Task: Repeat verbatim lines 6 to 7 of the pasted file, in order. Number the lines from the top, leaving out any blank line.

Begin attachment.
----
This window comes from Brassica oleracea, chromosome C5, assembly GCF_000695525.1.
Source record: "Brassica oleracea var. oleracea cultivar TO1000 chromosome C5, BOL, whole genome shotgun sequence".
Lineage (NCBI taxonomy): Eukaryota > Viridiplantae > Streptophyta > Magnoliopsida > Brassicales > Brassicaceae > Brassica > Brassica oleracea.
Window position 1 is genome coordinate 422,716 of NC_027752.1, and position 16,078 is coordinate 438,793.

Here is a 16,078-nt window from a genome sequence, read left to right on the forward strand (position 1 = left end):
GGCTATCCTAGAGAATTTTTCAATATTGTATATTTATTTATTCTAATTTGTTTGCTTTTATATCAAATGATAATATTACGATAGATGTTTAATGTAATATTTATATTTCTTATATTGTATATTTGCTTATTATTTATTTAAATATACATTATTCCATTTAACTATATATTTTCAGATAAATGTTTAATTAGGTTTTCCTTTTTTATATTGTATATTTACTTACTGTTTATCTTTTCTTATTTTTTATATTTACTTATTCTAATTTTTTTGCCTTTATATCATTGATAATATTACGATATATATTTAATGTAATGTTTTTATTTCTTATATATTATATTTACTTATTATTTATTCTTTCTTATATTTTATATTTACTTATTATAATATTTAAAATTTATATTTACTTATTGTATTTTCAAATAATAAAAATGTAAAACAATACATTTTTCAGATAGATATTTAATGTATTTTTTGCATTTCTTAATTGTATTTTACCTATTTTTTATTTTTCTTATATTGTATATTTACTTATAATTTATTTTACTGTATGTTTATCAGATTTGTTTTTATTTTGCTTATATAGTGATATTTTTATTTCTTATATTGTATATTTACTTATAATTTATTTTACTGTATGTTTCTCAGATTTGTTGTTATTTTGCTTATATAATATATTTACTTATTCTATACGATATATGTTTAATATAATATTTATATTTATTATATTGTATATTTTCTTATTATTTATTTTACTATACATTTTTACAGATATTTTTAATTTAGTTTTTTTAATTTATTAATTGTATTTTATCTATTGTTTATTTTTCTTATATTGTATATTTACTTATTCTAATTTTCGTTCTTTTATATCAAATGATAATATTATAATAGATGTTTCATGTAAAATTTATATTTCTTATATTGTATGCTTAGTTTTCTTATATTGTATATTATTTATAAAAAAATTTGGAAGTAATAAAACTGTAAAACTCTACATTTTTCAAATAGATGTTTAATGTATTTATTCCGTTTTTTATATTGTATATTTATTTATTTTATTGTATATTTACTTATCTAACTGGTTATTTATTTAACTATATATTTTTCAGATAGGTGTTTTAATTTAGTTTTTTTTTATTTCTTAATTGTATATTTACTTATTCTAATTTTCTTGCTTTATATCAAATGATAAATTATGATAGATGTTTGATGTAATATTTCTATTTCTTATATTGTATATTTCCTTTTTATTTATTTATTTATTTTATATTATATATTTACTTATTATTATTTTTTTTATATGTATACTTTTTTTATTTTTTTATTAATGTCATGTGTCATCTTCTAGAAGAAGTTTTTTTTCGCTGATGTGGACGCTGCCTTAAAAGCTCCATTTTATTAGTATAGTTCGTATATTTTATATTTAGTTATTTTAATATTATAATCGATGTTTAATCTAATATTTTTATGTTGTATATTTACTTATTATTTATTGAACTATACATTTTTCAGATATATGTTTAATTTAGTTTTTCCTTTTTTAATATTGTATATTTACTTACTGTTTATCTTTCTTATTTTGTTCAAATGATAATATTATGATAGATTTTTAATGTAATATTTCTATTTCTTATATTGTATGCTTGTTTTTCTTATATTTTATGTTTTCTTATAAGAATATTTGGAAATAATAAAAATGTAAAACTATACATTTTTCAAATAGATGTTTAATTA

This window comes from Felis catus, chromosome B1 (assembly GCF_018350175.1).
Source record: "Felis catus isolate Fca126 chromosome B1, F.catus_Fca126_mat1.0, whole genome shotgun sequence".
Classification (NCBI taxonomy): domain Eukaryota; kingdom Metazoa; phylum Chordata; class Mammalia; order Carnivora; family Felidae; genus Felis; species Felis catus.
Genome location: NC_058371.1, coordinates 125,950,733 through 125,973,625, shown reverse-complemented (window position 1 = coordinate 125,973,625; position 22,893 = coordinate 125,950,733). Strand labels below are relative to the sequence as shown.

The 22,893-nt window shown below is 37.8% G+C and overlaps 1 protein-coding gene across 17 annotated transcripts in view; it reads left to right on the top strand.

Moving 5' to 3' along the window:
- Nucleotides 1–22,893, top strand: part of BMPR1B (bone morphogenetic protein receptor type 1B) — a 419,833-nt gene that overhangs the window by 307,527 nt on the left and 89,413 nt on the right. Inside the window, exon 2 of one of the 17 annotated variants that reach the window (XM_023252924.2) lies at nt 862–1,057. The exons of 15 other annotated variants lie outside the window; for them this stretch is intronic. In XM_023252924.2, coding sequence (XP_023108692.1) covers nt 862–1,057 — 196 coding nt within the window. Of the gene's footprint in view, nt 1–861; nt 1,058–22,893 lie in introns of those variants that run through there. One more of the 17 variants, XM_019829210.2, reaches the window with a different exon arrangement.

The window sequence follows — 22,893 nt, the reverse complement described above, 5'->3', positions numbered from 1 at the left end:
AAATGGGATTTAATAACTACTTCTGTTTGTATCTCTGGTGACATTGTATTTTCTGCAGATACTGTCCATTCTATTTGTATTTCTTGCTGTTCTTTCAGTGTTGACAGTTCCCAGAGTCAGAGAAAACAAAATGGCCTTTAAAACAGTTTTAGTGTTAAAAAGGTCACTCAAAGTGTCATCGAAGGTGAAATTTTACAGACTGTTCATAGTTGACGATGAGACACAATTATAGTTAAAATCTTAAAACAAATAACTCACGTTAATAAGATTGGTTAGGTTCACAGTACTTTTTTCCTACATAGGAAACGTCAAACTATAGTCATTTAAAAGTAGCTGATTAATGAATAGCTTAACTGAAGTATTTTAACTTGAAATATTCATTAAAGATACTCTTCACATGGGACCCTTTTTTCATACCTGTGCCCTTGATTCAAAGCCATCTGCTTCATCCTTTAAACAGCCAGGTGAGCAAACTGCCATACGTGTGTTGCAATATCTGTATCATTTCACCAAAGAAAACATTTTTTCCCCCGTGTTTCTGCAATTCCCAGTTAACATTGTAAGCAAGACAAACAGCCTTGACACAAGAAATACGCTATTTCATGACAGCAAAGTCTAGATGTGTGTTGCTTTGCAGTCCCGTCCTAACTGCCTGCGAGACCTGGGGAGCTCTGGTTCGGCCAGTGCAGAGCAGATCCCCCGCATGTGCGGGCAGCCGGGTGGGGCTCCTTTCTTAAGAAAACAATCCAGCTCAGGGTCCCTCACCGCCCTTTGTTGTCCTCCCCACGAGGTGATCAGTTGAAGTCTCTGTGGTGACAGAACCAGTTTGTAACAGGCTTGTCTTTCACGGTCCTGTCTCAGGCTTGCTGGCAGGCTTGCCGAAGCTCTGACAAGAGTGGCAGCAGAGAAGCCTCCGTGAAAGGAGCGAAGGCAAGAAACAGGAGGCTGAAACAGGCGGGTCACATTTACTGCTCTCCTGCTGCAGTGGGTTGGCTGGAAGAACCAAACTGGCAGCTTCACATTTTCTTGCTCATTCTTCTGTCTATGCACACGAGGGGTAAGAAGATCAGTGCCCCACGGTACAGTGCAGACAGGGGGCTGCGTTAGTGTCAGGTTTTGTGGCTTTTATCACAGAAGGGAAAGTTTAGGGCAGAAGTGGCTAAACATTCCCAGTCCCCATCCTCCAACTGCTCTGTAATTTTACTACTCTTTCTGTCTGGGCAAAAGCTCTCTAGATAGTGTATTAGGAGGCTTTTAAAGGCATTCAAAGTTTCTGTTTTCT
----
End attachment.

GGCTATCCTAGAGAATTTTTCAATATTGTATATTTATTTATTCTAATTTGTTTGCTTTTATATCAAATGATAATATTACGATAGATGTTTAATGTAATATTTATATTTCTTATATTGTATATTTGCTTATTATTTATTTAAATATACATTATTCCATTTAACTATATATTTTCAGATAAATGTTTAATTAGGTTTTCCTTTTTTATATTGTATATTTACTTACTGTTTATCTTTTCTTATTTTTTATATTTACTTATTCTAATTTTTTTGCCTTTATATCATTGATAATATTACGATATATATTTAATGTAATGTTTTTATTTCTTATATATTATATTTACTTATTATTTATTCTTTCTTATATTTTATATTTACTTATTATAATATTTAAAATTTATATTTACTTATTGTATTTTCAAATAATAAAAATGTAAAACAATACATTTTTCAGATAGATATTTAATGTATTTTTTGCATTTCTTAATTGTATTTTACCTATTTTTTATTTTTCTTATATTGTATATTTACTTATAATTTATTTTACTGTATGTTTATCAGATTTGTTTTTATTTTGCTTATATAGTGATATTTTTATTTCTTATATTGTATATTTACTTATAATTTATTTTACTGTATGTTTCTCAGATTTGTTGTTATTTTGCTTATATAATATATTTACTTATTCTATACGATATATGTTTAATATAATATTTATATTTATTATATTGTATATTTTCTTATTATTTATTTTACTATACATTTTTACAGATATTTTTAATTTAGTTTTTTTAATTTATTAATTGTATTTTATCTATTGTTTATTTTTCTTATATTGTATATTTACTTATTCTAATTTTCGTTCTTTTATATCAAATGATAATATTATAATAGATGTTTCATGTAAAATTTATATTTCTTATATTGTATGCTTAGTTTTCTTATATTGTATATTATTTATAAAAAAATTTGGAAGTAATAAAACTGTAAAACTCTACATTTTTCAAATAGATGTTTAATGTATTTATTCCGTTTTTTATATTGTATATTTATTTATTTTATTGTATATTTACTTATCTAACTGGTTATTTATTTAACTATATATTTTTCAGATAGGTGTTTTAATTTAGTTTTTTTTTATTTCTTAATTGTATATTTACTTATTCTAATTTTCTTGCTTTATATCAAATGATAAATTATGATAGATGTTTGATGTAATATTTCTATTTCTTATATTGTATATTTCCTTTTTATTTATTTATTTATTTTATATTATATATTTACTTATTATTATTTTTTTTATATGTATACTTTTTTTATTTTTTTATTAATGTCATGTGTCATCTTCTAGAAGAAGTTTTTTTTCGCTGATGTGGACGCTGCCTTAAAAGCTCCATTTTATTAGTATAGTTCGTATATTTTATATTTAGTTATTTTAATATTATAATCGATGTTTAATCTAATATTTTTATGTTGTATATTTACTTATTATTTATTGAACTATACATTTTTCAGATATATGTTTAATTTAGTTTTTCCTTTTTTAATATTGTATATTTACTTACTGTTTATCTTTCTTATTTTGTTCAAATGATAATATTATGATAGATTTTTAATGTAATATTTCTATTTCTTATATTGTATGCTTGTTTTTCTTATATTTTATGTTTTCTTATAAGAATATTTGGAAATAATAAAAATGTAAAACTATACATTTTTCAAATAGATGTTTAATTA

This window comes from Felis catus, chromosome B1 (assembly GCF_018350175.1).